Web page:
News > Storms much less common than thought
It seems that the world is not quite the violent, carnage ridden, danger zone that we have been led to believe. At least in a meteorological sense anyway. The European Geosciences Union meeting in Vienna has published new research suggesting that the Earth sees about 760 thunderstorms every hour. This is less than half the number that has been widely accepted for decades.
The new research uses a worldwide network of monitoring stations that detect major bolts of lightning. "The monitoring stations might miss some bolts of lightning, but we think we're getting the big ones - and that's enough to tell you where the thunderstorms are," said Dr. Colin Price, head of the Geophysics and Planetary Sciences department at Tel Aviv University in Israel. "And so with this global network we're able to improve on numbers that have been in standard use since the 1920s."
In 1925 Charles Ernest Pelham Brooks, of the Meteorological Office made what was probably the first attempt to calculate the number of thunderstorms taking place across the globe at any one time. At that time weather stations recorded days when thunderstorms occurred nearby. Analysing these records, Brooks calculated there were around 1,800 storms per hour on average across the world. And this figure has been in general use ever since. However Brooks' research suffered from incomplete data and mistaken assumptions such as a belief that storms were equally distributed over land and sea, whereas the vast majority actually occur over land.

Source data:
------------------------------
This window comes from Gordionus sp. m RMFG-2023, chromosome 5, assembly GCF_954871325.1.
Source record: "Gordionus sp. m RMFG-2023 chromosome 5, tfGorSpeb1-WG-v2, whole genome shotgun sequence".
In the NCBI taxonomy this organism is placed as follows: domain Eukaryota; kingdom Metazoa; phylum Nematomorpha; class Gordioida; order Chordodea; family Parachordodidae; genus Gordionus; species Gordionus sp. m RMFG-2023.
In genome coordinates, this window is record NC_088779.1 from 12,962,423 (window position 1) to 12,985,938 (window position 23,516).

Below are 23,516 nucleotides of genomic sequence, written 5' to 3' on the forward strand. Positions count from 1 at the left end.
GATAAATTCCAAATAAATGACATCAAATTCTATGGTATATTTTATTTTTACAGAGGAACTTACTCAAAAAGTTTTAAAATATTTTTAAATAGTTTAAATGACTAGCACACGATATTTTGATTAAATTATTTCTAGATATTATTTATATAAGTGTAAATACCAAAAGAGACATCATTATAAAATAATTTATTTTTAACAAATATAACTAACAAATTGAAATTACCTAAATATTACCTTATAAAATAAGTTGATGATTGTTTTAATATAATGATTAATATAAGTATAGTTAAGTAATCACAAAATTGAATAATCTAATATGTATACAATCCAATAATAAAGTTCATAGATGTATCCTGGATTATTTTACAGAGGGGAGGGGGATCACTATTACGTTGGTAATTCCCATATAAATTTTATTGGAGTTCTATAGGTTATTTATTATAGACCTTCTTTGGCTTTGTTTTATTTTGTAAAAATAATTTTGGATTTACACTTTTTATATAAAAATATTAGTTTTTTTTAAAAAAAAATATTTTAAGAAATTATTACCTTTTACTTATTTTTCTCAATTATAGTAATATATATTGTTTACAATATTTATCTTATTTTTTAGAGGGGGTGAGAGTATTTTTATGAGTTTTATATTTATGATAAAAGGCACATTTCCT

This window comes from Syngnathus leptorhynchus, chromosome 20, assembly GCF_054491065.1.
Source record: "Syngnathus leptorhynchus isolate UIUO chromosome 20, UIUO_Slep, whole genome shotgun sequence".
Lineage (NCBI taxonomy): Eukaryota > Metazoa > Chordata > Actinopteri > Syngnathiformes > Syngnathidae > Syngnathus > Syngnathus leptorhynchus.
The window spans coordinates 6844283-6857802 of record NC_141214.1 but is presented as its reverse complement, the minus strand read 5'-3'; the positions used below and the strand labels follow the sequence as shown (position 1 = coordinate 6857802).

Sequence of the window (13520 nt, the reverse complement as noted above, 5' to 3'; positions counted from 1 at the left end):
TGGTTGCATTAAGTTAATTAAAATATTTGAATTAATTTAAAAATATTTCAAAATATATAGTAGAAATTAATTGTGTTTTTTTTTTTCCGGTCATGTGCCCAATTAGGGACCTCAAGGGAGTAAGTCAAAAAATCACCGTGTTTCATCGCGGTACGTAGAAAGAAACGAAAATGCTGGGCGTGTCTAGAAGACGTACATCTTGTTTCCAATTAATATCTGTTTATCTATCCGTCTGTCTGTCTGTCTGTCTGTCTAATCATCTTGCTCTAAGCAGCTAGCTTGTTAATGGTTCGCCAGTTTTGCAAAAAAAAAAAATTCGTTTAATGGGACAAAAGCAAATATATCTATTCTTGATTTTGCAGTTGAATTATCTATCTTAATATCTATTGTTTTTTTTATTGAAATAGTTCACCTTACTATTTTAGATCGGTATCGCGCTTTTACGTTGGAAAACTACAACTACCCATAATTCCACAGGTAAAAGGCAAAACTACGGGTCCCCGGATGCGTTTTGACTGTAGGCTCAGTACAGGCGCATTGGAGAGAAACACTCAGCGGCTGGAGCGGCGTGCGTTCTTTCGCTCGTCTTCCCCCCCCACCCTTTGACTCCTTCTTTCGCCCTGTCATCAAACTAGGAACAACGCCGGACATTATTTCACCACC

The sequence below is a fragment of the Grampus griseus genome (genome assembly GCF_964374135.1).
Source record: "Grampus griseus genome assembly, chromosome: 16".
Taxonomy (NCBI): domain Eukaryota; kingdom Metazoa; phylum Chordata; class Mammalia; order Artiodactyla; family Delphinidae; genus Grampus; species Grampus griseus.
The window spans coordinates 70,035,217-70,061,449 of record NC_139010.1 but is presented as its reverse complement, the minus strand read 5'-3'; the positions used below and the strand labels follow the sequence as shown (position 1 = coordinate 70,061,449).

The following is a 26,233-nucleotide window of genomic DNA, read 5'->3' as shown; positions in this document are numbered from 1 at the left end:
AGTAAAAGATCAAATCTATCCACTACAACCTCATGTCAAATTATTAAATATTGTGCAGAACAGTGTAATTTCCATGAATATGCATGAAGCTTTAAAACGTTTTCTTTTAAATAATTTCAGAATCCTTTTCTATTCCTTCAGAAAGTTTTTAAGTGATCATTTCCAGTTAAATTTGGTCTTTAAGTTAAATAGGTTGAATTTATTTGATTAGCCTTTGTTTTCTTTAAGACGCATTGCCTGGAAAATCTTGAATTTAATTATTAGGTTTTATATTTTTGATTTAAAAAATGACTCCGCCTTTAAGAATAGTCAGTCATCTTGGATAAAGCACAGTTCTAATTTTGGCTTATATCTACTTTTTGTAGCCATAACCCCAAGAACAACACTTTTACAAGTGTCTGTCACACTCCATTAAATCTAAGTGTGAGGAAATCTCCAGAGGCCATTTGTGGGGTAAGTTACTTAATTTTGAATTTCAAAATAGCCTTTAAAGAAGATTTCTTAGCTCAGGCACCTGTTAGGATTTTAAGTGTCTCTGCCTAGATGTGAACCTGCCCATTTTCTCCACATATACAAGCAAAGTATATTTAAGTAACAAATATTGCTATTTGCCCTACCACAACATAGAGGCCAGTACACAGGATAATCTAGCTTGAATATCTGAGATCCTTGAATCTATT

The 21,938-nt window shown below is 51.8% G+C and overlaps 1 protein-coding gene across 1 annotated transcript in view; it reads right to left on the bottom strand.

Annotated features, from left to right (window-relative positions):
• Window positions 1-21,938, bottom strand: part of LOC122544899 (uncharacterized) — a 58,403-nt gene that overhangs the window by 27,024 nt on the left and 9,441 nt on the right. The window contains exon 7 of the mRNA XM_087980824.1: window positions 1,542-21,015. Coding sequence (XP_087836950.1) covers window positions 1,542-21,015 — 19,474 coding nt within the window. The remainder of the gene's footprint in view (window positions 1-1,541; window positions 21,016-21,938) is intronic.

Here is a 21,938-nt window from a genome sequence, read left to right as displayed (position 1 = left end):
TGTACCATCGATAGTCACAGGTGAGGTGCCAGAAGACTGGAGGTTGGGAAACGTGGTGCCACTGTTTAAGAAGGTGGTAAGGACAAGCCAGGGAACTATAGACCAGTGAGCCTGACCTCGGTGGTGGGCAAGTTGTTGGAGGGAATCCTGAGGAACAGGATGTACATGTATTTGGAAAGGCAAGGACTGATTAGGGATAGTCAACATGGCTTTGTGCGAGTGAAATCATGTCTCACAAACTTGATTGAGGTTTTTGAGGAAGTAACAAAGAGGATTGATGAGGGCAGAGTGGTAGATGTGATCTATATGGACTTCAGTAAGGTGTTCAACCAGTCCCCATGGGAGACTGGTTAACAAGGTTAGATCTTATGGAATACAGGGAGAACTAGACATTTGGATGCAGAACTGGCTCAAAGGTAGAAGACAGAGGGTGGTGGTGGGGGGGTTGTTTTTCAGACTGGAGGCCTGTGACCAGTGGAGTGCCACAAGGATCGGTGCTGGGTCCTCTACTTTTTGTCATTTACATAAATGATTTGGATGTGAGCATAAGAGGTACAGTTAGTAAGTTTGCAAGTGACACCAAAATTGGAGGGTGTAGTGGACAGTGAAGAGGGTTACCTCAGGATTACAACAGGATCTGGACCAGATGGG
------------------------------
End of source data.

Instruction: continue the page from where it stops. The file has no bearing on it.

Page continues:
The new research uses a completely different technique. It uses data from over 40 stations around the world geared up to detect electromagnetic pulses produced by strong lightning bolts. Triangulating from groups of stations allows the World Wide Lightning Location Network (http://webflash.ess.washington.edu) to pinpoint flashes. When they are clustered, a computer algorithm is deployed to assign a flash to its parent storm. Analysing this data for September 2010 produced the average hourly figure of 760.
So, where is the place most often battered by atmospheric sledgehammers? The answer came as somewhat of a surprise: the Congo Basin in central Africa. "That's perhaps because it's drier there than in the Amazon, for example - thunderstorms seem to form more easily in drier conditions," Dr Price told the BBC.
So it seems the world is a much calmer, gentler, more peaceful place than we have been led to believe. Unless of course you live in the Congo Basin, when the thought that there has to be somewhere less stormy to live your life is absolutely right.